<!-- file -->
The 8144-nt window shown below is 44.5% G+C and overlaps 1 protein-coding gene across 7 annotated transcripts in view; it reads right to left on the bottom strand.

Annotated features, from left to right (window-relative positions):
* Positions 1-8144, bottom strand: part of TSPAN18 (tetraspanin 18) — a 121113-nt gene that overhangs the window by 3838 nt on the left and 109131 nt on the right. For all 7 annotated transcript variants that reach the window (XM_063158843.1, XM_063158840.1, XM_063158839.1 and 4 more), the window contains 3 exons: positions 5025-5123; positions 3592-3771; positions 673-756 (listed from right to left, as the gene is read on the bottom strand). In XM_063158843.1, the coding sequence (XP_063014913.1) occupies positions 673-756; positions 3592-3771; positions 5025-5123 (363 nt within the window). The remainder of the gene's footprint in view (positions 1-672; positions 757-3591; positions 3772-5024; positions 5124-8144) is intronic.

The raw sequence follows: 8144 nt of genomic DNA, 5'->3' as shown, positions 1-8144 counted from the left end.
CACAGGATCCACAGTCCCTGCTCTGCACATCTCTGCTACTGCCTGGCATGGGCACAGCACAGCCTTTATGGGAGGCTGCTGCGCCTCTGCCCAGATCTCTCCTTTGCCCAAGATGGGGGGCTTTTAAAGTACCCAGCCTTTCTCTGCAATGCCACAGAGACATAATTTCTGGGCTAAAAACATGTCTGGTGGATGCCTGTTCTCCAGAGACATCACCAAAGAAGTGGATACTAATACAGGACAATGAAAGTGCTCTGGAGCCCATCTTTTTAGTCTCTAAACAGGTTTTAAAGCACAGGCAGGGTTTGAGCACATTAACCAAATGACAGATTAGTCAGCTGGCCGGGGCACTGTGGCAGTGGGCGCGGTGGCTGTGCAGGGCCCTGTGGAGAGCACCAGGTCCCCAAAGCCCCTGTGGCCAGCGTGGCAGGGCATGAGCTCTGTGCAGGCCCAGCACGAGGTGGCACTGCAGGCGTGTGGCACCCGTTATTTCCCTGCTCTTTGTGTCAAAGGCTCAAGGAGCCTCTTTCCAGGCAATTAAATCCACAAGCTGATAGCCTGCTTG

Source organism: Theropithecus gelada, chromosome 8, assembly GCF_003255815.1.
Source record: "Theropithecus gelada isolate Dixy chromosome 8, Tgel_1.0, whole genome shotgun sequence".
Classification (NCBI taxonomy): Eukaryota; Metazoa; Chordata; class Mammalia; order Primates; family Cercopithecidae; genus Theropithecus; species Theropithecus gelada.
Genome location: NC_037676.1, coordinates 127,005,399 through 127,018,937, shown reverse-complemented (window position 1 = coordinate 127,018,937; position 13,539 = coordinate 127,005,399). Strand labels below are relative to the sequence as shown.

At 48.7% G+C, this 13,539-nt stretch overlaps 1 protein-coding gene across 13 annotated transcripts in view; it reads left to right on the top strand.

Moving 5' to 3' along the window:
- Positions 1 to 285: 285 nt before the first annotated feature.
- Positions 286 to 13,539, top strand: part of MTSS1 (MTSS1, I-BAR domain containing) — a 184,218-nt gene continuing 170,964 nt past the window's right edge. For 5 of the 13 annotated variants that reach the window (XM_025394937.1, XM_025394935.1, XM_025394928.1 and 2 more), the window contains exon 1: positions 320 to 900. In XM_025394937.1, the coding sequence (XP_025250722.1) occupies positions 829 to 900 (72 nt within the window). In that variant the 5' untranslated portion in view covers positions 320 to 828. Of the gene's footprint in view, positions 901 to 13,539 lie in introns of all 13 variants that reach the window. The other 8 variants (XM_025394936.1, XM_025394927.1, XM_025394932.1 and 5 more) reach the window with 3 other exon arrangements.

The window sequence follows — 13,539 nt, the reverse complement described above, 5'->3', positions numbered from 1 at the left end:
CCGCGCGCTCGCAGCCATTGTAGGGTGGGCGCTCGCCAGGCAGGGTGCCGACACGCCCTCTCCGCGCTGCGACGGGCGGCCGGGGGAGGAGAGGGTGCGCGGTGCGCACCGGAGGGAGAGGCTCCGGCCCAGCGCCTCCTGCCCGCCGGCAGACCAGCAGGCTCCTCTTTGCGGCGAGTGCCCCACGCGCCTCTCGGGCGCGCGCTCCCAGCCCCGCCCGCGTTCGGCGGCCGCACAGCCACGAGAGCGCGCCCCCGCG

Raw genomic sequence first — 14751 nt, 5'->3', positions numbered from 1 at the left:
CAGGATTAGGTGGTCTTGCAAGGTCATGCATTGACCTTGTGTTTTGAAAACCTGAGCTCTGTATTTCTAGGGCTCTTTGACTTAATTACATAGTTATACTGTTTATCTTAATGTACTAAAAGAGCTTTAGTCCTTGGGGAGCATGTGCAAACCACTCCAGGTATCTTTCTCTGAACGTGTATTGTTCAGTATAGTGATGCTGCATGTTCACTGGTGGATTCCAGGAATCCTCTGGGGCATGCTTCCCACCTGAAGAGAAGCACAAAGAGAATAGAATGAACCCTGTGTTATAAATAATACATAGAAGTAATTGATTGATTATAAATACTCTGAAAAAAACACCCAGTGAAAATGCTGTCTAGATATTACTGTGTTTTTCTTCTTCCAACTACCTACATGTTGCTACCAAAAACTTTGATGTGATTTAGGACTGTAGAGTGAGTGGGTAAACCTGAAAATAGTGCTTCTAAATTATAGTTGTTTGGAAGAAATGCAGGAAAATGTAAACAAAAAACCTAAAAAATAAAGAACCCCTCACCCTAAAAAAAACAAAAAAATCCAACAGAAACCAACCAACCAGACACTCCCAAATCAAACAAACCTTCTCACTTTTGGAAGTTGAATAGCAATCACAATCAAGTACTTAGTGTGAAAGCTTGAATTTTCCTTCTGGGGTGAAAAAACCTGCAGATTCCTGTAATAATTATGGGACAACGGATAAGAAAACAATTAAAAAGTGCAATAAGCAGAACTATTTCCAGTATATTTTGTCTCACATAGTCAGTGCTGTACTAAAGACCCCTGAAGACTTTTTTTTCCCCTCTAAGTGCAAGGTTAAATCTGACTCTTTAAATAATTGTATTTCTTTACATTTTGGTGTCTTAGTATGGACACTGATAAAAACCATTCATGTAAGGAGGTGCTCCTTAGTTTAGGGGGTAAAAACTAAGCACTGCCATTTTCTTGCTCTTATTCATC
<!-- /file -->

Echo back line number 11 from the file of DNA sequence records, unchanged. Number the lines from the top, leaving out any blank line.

Moving 5' to 3' along the window: